During 2016-2017, we initiated and coordinated the Erasmus+ youth project „WO-MENtrepreneurs“ in a strategic partnership with two other European organisations, being Euroform RFS (Spain) and ITAINNOVA (Italy).
Project aim and objectives
The main aim of the project was to provide support, knowledge, techniques and tools for women who would like to become entrepreneurs.
Given the primary objective of training women to become entrepreneurs, we focused on:
• encouraging them to believe in themselves;
• giving women concrete ideas on how to make a business plan;
• supporting women learning and networking with each other; and
• helping female entrepreneurship become more visible within our society.
More specifically, the project objectives were:
• To help young women create a network of advisors in entrepreneurship;
• To educate females on accessing funds for start-ups and setting up businesses; and
• To add value to local economies by increasing local rates related to young entrepreneurs.
The WO-MENtrepreneurs project helped to establish bridges and social partnership between various organisations, from civil society to political institutions, with the aim to monitor and help the implementation of gender sensitive policies. The project helped to create awareness as regards to equal opportunities for women and men.
The rationale for the project stemmed from a clear need and opportunity being posed by women entrepreneurs being an under-tapped resource in Europe. A better use of their human capital can certainly help in economic regeneration and development, however more support was needed in that sense.
According to research, some of the involved regions have reached better results when it comes to youth female entrepreneurship while others required further improvement in the area.
The need for the creation of this project stemmed from the fact that research indicated that entrepreneurial activities are indeed essential factors in creating employment opportunities as well as in contributing towards economic growth. There was (and still is) however, a serious gender gap in most of the EU countries in relation to entrepreneurship. In particular, in 2012 there were 40.6 million entrepreneurs active in Europe-37, of whom 29% were women (11.6 million). The entrepreneurship rate for women during the same year, was 10% (for Europe-37 and for EU-28) while the entrepreneurship rate for men was 20% for Europe-37 and 19% for EU-28.
Among all the EU countries, Malta had one of the lowest percentage of women entrepreneurs (18% in 2012), as well as a low entrepreneurship rate for women (7%).
In 2014 Malta ranked the 99th place (out of 142 countries) in the global gender gap index. It is important to note that this trend does not seem to regress. On the contrary, the Maltese gender gap has actually increased during the past years. As a matter of fact, Malta ranked 84th out of 135 countries in 2013, while in 2006 it stood at the 71st place out of 115 countries.
On the other hand, in 2012 Italy was among the top five in terms of entrepreneurship rate for women (16%), together with Greece, Albania, Portugal, and Croatia, while Spain ranked the 11th position (12%). In spite of this, it is important to notice that in Italy the percentage of men entrepreneurs was 28%, while in Spain it was 21%.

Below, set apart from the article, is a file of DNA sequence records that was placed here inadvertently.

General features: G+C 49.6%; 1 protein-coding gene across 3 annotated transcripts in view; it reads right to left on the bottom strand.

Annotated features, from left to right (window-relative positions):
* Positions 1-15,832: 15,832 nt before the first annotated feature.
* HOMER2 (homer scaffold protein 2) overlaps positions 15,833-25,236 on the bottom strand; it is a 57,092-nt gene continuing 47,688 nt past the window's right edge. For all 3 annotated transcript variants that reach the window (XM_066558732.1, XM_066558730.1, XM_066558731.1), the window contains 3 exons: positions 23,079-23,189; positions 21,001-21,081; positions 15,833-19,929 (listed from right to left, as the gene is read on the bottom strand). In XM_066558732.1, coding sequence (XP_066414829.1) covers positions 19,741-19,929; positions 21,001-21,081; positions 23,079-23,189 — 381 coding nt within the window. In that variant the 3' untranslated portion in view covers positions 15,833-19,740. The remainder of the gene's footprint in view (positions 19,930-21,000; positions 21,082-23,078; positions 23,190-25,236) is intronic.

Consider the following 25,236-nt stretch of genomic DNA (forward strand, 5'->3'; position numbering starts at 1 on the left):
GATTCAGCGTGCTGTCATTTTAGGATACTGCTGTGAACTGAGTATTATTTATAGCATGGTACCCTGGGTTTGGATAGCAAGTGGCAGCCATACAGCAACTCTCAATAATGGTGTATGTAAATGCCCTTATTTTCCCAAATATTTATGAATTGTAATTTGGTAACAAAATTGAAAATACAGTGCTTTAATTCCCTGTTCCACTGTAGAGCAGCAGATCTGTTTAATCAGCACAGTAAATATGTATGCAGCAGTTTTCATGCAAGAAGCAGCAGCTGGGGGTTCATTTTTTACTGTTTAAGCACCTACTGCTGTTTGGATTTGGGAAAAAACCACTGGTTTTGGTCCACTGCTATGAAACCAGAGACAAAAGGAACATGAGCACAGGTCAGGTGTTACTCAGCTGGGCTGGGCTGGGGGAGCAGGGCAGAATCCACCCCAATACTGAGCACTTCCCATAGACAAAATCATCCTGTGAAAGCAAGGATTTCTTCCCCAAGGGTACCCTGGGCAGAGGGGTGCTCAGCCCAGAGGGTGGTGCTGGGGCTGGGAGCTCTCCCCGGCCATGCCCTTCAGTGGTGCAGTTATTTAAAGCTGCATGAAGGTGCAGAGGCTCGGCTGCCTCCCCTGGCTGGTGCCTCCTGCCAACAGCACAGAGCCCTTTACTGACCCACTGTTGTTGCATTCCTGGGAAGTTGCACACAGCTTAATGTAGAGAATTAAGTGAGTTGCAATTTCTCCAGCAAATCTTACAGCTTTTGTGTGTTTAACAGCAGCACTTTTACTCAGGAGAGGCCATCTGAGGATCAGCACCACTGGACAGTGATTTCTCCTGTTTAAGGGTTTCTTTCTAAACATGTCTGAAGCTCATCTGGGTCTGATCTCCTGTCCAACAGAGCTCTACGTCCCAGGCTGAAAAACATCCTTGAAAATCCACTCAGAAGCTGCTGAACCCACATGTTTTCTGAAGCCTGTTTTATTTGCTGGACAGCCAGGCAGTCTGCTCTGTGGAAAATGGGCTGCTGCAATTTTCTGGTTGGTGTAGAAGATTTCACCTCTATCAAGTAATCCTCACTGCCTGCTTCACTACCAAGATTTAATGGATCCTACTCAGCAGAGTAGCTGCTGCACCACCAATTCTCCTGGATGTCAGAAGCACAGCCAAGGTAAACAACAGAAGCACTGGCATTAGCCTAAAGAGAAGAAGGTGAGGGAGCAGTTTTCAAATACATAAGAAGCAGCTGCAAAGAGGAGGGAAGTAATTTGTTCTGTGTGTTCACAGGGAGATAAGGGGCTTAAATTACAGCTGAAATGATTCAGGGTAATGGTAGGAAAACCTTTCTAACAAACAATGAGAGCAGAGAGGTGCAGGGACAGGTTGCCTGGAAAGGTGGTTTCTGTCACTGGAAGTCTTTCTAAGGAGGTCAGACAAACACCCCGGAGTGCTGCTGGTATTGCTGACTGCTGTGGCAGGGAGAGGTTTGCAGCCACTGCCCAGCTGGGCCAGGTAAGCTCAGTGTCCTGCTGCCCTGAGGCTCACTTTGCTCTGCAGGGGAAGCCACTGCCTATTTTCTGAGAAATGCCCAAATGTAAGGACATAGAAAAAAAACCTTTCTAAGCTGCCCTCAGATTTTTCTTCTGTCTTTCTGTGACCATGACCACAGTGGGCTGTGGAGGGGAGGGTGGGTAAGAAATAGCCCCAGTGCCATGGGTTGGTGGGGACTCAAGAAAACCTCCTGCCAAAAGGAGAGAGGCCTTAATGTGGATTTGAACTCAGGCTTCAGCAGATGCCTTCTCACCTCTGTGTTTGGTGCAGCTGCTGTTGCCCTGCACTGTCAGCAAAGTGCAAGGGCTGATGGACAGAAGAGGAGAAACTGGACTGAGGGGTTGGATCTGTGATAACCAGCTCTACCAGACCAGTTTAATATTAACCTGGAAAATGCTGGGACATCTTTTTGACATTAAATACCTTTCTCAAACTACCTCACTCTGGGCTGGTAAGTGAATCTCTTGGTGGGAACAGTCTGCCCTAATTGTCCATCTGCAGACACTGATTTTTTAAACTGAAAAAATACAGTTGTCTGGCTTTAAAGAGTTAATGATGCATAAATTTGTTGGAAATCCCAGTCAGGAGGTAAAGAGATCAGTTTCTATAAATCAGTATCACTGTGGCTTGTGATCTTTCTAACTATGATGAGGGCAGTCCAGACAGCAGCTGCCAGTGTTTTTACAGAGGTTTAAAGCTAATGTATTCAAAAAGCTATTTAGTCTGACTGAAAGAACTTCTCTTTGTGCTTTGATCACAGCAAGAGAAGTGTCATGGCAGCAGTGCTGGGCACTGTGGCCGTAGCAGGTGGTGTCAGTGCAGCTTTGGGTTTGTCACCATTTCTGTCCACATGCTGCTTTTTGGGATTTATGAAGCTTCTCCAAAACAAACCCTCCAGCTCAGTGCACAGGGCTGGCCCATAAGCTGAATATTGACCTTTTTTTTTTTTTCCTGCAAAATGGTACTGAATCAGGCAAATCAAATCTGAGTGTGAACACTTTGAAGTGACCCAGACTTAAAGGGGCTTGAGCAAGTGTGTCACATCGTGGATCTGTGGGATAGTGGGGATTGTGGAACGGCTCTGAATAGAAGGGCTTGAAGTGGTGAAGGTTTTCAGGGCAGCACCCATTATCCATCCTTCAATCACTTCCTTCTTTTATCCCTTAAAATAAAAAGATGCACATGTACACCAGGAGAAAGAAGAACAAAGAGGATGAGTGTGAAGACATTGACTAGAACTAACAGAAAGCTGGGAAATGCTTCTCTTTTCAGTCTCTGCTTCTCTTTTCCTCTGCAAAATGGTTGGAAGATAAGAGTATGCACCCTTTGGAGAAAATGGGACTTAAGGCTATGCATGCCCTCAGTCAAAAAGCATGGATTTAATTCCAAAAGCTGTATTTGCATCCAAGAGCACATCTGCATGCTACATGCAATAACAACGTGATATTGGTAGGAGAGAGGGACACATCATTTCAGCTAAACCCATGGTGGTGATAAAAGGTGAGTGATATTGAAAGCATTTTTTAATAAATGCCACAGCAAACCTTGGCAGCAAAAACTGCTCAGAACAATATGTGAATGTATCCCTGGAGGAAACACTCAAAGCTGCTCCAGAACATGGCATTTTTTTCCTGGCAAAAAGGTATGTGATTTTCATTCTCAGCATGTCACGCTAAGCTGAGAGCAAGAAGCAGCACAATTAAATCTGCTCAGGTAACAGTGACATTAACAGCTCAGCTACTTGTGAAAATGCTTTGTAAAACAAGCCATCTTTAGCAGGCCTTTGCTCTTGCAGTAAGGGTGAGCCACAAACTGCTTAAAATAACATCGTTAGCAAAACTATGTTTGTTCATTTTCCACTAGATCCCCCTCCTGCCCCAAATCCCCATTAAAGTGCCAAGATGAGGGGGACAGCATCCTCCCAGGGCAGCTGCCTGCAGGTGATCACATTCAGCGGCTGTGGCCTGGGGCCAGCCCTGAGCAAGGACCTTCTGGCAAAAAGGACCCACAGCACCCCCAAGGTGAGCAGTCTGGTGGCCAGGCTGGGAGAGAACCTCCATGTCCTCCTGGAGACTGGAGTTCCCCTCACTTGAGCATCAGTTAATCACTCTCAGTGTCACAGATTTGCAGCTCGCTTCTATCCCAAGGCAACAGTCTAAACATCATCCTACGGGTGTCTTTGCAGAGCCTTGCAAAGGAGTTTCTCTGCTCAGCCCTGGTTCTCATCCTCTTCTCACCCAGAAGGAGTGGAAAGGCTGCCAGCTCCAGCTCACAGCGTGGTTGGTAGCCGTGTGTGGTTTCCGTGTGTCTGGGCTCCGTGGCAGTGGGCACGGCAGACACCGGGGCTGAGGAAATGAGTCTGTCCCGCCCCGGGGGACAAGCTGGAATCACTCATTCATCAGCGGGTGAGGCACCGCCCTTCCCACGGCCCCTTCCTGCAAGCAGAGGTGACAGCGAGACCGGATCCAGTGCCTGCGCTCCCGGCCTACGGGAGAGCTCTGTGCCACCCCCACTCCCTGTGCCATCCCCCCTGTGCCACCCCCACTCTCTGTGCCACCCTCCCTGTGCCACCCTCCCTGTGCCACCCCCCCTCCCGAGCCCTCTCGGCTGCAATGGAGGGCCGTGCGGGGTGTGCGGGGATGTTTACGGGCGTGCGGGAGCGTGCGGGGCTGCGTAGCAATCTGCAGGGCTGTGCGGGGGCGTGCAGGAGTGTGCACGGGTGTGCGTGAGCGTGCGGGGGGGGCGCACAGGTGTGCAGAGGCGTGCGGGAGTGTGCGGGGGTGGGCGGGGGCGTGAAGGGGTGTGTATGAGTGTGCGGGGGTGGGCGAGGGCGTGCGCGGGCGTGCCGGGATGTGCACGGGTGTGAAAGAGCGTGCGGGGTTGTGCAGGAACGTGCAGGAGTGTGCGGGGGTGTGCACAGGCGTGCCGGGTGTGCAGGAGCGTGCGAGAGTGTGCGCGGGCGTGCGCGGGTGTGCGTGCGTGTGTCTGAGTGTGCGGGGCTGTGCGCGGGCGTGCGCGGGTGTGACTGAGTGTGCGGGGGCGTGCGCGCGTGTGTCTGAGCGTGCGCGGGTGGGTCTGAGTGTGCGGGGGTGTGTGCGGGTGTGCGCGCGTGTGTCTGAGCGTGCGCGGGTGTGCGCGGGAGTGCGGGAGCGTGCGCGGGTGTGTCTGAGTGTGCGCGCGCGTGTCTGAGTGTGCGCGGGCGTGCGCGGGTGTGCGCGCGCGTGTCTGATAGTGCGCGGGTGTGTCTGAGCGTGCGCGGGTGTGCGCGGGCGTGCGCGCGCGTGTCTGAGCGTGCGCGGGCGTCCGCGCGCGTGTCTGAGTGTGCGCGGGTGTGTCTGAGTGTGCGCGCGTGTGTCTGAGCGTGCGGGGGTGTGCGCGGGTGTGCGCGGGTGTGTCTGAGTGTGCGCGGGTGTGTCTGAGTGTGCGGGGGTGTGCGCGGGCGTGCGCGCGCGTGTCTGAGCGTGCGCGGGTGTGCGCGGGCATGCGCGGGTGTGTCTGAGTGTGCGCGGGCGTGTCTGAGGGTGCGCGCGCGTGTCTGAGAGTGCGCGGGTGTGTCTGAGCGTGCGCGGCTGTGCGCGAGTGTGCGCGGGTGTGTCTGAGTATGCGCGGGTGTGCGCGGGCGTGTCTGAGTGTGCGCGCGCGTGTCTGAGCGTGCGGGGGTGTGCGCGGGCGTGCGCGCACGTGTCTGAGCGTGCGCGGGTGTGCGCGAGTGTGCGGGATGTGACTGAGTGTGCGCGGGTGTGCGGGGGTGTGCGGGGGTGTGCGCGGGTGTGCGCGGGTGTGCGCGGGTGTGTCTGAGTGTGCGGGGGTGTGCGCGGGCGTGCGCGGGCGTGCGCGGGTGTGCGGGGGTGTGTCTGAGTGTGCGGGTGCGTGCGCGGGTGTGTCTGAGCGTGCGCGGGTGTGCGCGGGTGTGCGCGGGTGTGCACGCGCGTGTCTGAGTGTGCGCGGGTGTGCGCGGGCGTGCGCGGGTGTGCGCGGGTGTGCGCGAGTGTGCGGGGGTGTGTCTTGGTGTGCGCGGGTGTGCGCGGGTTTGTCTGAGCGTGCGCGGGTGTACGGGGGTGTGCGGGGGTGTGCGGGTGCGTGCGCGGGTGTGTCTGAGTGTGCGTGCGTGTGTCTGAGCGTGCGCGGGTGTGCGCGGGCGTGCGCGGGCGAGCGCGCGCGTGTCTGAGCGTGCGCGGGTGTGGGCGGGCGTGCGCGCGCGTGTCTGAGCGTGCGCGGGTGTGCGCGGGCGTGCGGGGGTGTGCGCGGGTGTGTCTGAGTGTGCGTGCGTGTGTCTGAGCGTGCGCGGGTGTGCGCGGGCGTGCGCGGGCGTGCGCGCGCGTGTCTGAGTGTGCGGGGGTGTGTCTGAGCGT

Although Spain and Italy recorded high entrepreneurship rates for women in 2012, that was remarkably low when comparing to the entrepreneurship rates for men in the same countries.
Considering the global gender gap index, Italy ranked the 69th in 2014, and it has actually experienced an overall increase in its overall score in the last decade. Spain, on the other hand ranked the 29th place in 2014.
The main project results
A good understanding of the state of the art in relation to women entrepreneurship in Italy, Malta and Spain.
Each partner conducted research aimed at understanding the state of the art in relation to women entrepreneurship in each national context (Malta, Spain, Italy). This research highlighted the main features leading to gender disparities in relation to entrepreneurship in the three considered contexts.
The data gathered through this research was essential for the preparation of the training sessions and the final analysis report. Additionally, the data collected helped to identify the most suitable business opportunities in each local context.
Each partner invited interested participants to the training activities which were held in June and July of 2017. Total of 80 young women were trained in all participating EU countries, with training sessions organised over 2 days. The experts on entrepreneurship that conducted this training provided the participants with technical information related to different aspects involved in the creation of a new business. Through the training, all the participants gathered relevant information on:
- How to develop an entrepreneurial idea, that summarizes a set of reflections, experiences and aspirations.
- How to develop a business plan, in line with the real characteristics of the financial context, the productive sector and the market.
- How to find funding for their start up. All the participants were informed on the possible sources of funding available to support the creation of their new company.